France relies on small nuclear power plants for its future

France is facing a major shift in its nuclear policy – not by shutting down the reactors that supply 70% of its electricity needs, but by studying new types of power plants known as “small modular reactors” (SMR).

State energy giant EDF has so far focused on giant power plants, like the long overdue 1,600 MW site in Flamanville, Normandy, but is now looking for smaller, cheaper SMRs.

They are less than 300 MW, are prefabricated in factories and assembled in the final location, are designed to provide zero-emission and carbon-free energy, be affordable and safer.

EDF is viewing SMRs as an export commodity so that other countries can shut down fossil fuel power plants to reduce global warming. Still, they could be a timely addition to the French market, although France aims to reduce its nuclear dependency from 70% to 50% by 2035.

EDF is catching up in a nuclear field it once led as there are already 50 SMR projects in the world, according to the International Atomic Energy Agency. Russia has a 35 MW floating power plant and plans to supply a gold mine in Siberia with a 50 MW SMR by 2028. China is building a 125 MW unit, and in the US, NuScale Power says it will have an initial unit in Idaho by 2029.

In 2019, EDF signed an SMR research contract with the state research institute CEA, the shipbuilder Naval Group and TechnicAtome, the state group that builds nuclear power plants for France’s submarines and aircraft carriers.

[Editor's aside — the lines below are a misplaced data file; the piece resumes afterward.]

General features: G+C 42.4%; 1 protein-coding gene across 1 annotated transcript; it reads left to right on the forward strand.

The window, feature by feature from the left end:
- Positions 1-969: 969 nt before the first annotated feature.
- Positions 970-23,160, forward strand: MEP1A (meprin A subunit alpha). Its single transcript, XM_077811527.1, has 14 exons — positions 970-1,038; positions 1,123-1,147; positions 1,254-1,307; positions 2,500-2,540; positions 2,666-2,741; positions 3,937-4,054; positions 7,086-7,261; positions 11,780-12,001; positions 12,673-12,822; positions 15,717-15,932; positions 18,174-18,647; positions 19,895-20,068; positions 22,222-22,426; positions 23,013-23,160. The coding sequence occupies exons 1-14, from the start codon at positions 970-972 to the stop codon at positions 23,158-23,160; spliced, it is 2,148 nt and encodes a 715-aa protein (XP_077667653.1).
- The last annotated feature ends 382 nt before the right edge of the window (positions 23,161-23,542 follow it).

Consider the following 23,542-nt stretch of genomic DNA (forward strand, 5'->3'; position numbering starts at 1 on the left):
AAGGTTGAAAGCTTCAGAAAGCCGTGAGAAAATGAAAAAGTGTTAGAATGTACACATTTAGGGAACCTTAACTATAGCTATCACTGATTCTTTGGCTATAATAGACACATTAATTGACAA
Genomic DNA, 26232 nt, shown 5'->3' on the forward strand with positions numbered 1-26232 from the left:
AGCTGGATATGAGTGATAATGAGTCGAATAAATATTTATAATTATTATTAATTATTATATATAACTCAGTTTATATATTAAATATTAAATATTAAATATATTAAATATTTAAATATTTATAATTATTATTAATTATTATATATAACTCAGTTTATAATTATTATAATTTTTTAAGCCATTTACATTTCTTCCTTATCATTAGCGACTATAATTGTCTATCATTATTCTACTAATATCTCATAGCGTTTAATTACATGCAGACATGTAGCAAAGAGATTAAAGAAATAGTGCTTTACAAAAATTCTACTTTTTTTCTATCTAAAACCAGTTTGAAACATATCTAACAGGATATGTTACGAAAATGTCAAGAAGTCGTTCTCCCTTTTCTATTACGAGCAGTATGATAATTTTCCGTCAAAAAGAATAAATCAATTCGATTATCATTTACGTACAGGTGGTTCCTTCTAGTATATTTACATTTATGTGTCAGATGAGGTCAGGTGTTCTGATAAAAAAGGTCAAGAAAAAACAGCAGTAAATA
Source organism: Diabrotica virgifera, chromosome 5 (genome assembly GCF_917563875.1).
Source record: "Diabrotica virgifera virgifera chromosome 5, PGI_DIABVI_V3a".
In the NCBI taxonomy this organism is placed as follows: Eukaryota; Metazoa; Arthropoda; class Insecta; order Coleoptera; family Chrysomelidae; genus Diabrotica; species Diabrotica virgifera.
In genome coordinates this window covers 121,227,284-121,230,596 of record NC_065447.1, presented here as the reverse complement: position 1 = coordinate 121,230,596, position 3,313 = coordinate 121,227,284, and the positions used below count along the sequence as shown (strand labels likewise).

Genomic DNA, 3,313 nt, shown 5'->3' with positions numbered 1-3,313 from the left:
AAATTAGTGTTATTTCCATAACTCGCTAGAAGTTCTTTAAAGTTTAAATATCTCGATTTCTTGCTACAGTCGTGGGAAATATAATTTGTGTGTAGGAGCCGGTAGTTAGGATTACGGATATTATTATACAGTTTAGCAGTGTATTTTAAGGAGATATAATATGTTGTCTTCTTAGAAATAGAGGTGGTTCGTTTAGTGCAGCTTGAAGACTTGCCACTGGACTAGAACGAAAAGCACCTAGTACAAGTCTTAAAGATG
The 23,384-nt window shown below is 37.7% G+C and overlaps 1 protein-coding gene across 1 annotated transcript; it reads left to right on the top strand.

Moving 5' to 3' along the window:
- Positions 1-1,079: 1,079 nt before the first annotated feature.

A preliminary date for the construction of the first so-called Nuward reactor has been given for 2030, but it is not clear whether EDF still considers this date to be realistic – and the company is cautious about the costs, which are estimated at around € 1 Billion.

SMRs are considered safer than larger units because they have “passive” safety systems that are simpler than the complex valves and pumps of the huge pressurized water reactor EPR sites.

The strategy of designing and building increasingly powerful units was called into question after long and costly delays at the first two EPR flagship locations in Finland and Flamanville.

Each of them is designed to generate up to 1,600 MW of electricity – 20% more than currently operating reactors – and to reduce radioactive waste by 15 to 30% by making better use of each individual fuel rod.

The Finnish reactor should cost 3.3 billion euros and be completed by 2009, but it still doesn’t produce any electricity. The builders hope that this will be the case by 2022.

It cost at least € 10 billion more, with the French taxpayer taking most of that into account. Problems included French subcontractors using concrete that cracked in Finland’s cold winters.

Likewise, the Flamanville EPR should start producing electricity in 2012 and also generate 3.3 billion.

Recent problems have included faulty welds by unskilled workers, with builders forging security documents to cover up the problem.

The only operational EPR site in China recently suffered a setback when a reactor unit had to be closed to recover a damaged French-made fuel rod.

Solar and wind power are the most cost-effective ways of generating electricity today, but they require an emergency power supply for the power plant at night and when there is no wind.

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